|Diane Elmore Borbon, PhD, MPH|
International Society for Traumatic Stress Studies is a professional network established on March 2, 1985 in Washington, D.C. It is dedicated to disseminating the state of the science as it pertains to our understanding about the effects of trauma exposure, traumatic stress, evidence-based assessment of trauma and associated symptoms, and evidence-based prevention and treatment intervention approaches. The society provides a forum for sharing research, clinical strategies, public policy issues and theoretical formulations on trauma around the world. Members include psychiatrists, psychologists, social workers, nurses, counselors, researchers, administrators, advocates, journalists, clergy, and other professionals with an interest in the study and treatment of traumatic stress. Members come from a variety of clinical and non-clinical settings around the world, including public and private health facilities, private practice, universities, non-university research foundations, and many different cultural backgrounds.
Mission Statement: an international interdisciplinary professional organization that promotes advancement and exchange of knowledge about traumatic stress.
This knowledge includes:
The organization was originally named the Society for Traumatic Stress Studies when it was established at a meeting organized by Charles Figley and held in Washington, D.C. in March 1985. A foundational objective of the society was to publish a journal featuring scholarly work on traumatic stress. This was achieved in July 1986 with the creation of the Journal of Traumatic Stress,  whose first issue was published in January 1988. The Society's first annual meeting was held in Atlanta, GA in September 1985. In April 1990, the society's name was changed to the International Society for Traumatic Stress Studies to reflect its growing non-U.S. membership.
The first edition of its newsletter, Stresspoints,  which was published in 1986, started with an editorial commenting upon the diversity of opinion expressed in the press about the Space Shuttle Challenger disaster, expressing hope that "very soon we can create a national media registry. This would include those most of us would agree are qualified to comment on the psychosocial consequences of traumatic events . . . We hope that by providing the media with a list of qualified experts, the level of public information about human response to catastrophes will be increased substantially.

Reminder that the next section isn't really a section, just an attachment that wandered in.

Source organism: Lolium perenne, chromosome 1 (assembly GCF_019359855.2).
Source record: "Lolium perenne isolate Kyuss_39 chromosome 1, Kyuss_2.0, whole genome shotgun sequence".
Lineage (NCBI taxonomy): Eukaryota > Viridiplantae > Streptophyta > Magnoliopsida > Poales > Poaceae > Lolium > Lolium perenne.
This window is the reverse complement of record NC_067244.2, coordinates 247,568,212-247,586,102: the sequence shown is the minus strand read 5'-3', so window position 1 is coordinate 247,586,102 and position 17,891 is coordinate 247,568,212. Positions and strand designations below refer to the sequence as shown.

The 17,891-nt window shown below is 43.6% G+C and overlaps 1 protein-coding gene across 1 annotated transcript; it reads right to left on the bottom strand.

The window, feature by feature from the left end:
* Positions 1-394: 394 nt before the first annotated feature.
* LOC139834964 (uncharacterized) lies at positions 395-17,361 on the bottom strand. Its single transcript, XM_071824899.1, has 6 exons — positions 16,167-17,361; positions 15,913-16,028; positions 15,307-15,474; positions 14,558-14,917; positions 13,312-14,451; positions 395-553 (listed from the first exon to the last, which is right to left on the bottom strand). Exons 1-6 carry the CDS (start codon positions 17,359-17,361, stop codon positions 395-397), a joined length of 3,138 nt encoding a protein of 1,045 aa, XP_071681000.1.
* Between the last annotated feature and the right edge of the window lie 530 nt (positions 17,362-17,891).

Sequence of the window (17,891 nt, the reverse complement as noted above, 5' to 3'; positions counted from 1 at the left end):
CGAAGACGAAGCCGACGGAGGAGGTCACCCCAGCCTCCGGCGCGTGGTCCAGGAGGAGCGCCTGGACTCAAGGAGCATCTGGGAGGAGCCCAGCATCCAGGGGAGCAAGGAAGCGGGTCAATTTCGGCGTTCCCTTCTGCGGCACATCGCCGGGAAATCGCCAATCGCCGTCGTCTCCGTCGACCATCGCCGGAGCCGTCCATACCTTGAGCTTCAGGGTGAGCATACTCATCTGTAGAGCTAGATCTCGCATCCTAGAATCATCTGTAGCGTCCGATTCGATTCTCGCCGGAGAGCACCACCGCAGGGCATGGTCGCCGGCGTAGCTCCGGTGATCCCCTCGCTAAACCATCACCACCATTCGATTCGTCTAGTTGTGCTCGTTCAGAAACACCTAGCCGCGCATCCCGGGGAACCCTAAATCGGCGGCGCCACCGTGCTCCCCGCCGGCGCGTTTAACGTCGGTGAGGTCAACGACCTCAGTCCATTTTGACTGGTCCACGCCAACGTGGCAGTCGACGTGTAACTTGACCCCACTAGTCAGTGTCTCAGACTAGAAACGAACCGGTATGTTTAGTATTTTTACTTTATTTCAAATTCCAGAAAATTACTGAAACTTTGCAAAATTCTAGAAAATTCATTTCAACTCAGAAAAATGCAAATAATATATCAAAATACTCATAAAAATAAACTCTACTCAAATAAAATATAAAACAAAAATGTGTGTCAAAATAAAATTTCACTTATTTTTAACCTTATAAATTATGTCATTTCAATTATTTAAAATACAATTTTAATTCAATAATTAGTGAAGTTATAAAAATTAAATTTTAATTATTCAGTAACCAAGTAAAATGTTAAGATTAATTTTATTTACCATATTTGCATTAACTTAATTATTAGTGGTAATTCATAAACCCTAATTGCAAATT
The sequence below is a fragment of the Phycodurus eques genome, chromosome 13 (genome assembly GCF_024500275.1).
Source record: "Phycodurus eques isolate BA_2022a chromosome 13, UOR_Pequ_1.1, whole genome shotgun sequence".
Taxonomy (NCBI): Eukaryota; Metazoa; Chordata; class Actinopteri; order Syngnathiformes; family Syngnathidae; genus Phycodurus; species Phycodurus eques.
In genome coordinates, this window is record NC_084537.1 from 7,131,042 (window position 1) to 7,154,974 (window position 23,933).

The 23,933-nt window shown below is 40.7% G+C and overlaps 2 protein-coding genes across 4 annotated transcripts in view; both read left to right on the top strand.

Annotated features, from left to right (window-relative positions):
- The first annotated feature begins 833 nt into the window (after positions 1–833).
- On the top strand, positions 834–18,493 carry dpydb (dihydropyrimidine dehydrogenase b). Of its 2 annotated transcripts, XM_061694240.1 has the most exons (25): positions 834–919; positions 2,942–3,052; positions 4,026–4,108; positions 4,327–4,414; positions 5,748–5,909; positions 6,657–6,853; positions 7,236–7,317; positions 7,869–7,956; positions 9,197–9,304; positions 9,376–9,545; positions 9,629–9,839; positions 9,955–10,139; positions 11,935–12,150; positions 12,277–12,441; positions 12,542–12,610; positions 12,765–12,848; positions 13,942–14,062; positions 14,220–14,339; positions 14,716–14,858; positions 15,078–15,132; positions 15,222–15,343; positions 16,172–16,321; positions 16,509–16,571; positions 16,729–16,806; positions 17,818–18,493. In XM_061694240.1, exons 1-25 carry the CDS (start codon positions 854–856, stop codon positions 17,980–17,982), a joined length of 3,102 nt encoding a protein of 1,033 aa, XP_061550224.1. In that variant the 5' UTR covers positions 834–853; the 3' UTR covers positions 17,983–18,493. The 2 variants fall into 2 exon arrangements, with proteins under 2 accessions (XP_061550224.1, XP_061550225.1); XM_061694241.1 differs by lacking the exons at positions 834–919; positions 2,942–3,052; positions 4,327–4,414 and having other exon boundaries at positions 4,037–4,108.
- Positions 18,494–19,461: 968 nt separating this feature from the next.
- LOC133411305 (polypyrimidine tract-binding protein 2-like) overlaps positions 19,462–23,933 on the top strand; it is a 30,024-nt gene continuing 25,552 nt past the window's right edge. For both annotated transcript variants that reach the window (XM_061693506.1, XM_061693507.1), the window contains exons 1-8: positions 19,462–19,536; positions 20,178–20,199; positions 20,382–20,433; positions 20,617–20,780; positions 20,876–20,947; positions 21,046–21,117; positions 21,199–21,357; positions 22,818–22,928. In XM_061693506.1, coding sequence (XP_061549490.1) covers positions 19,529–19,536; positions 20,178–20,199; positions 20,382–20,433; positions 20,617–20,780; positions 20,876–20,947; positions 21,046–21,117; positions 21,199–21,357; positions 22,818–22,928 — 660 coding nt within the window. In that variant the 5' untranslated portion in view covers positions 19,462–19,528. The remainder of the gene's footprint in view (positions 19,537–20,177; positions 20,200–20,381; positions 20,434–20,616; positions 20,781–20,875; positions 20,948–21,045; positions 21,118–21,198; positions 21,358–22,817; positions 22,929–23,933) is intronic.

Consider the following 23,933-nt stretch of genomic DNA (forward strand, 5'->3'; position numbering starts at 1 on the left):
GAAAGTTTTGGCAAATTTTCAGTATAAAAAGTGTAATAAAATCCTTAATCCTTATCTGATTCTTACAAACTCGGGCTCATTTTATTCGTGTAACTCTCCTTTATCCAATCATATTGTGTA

Each year, the society recognizes the achievements of its members and others dedicated to the field of traumatic stress studies, including students and professionals in research, clinical/patient care settings, media and advocacy. These awards celebrate the efforts of those who work to advance the understanding of trauma and its effects, and honor winners every year at the annual meeting:
This award is the highest honor given to an individual who has made great lifetime contributions to the field of traumatic stress.
The award was established by Dr. Yael Danieli in commemoration of her father and mother. This award recognizes excellence in the traumatic stress field by an individual who has completed his or her training within the last five years. For men or women with primary childcare responsibilities, one year per child can be added up to an eight-year limit post training. For example, an individual who completed his or her post-doctoral fellowship in 2011 and has two children would be eligible until 2018. The traumatic stress field may include research, clinical work, advocacy, policy, clergy or media. The definition of training includes clinical internship, post-doctoral training and medical residency.
This award is given to an individual or group who has made an outstanding contribution to research in the field of traumatic stress. Robert S. Laufer, PhD, was a sociologist who made early and important contributions to the field of traumatic stress and PTSD through his research on the effects of war experiences on Vietnam combat veterans. Laufer was Professor of Sociology at Brooklyn College of the City University of New York, and an author of the groundbreaking study of returning veterans entitled Legacies of Vietnam: Comparative Adjustment of Veterans and Their Peers, published in 1981, with Arthur Egendorf, Ellen Frey-Wouters, and others. Laufer and colleagues expanded the concept of combat exposure to include multiple dimensions. In particular, he focused on witnessing or participating in abusive violence, an important new focus for a guerilla war where there were no front lines, and where enemy combatants and civilians were often difficult to distinguish. He found that abusive violence followed from more extreme exposure to combat, and was associated with distinctive psychological and behavioral outcomes, including different aspects of PTSD. Laufer died prematurely of cancer in 1989 at the age of 47. This award is made in his memory.